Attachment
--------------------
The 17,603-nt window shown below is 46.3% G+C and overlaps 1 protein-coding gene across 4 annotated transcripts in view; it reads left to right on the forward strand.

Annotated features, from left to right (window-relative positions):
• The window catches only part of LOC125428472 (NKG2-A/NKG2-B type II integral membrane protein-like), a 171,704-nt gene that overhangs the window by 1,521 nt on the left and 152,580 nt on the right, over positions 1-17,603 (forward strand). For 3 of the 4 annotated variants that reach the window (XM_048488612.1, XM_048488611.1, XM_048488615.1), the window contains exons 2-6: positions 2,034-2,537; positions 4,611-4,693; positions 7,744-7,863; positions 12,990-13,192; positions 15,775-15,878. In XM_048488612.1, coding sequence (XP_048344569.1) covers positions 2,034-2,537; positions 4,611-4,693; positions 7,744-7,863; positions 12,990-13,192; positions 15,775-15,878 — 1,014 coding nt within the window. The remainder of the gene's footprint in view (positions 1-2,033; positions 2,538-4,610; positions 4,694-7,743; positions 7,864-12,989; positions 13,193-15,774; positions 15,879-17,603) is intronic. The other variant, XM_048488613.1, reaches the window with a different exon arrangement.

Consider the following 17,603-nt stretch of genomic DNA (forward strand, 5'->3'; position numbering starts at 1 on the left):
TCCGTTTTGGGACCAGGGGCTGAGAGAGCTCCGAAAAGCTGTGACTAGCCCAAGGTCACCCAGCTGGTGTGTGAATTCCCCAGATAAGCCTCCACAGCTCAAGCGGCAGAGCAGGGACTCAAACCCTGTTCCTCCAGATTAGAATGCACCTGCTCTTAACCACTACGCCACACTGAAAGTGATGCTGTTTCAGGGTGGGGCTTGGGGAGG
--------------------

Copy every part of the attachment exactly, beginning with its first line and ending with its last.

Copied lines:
The 17,603-nt window shown below is 46.3% G+C and overlaps 1 protein-coding gene across 4 annotated transcripts in view; it reads left to right on the forward strand.

Annotated features, from left to right (window-relative positions):
• The window catches only part of LOC125428472 (NKG2-A/NKG2-B type II integral membrane protein-like), a 171,704-nt gene that overhangs the window by 1,521 nt on the left and 152,580 nt on the right, over positions 1-17,603 (forward strand). For 3 of the 4 annotated variants that reach the window (XM_048488612.1, XM_048488611.1, XM_048488615.1), the window contains exons 2-6: positions 2,034-2,537; positions 4,611-4,693; positions 7,744-7,863; positions 12,990-13,192; positions 15,775-15,878. In XM_048488612.1, coding sequence (XP_048344569.1) covers positions 2,034-2,537; positions 4,611-4,693; positions 7,744-7,863; positions 12,990-13,192; positions 15,775-15,878 — 1,014 coding nt within the window. The remainder of the gene's footprint in view (positions 1-2,033; positions 2,538-4,610; positions 4,694-7,743; positions 7,864-12,989; positions 13,193-15,774; positions 15,879-17,603) is intronic. The other variant, XM_048488613.1, reaches the window with a different exon arrangement.

Consider the following 17,603-nt stretch of genomic DNA (forward strand, 5'->3'; position numbering starts at 1 on the left):
TCCGTTTTGGGACCAGGGGCTGAGAGAGCTCCGAAAAGCTGTGACTAGCCCAAGGTCACCCAGCTGGTGTGTGAATTCCCCAGATAAGCCTCCACAGCTCAAGCGGCAGAGCAGGGACTCAAACCCTGTTCCTCCAGATTAGAATGCACCTGCTCTTAACCACTACGCCACACTGAAAGTGATGCTGTTTCAGGGTGGGGCTTGGGGAGG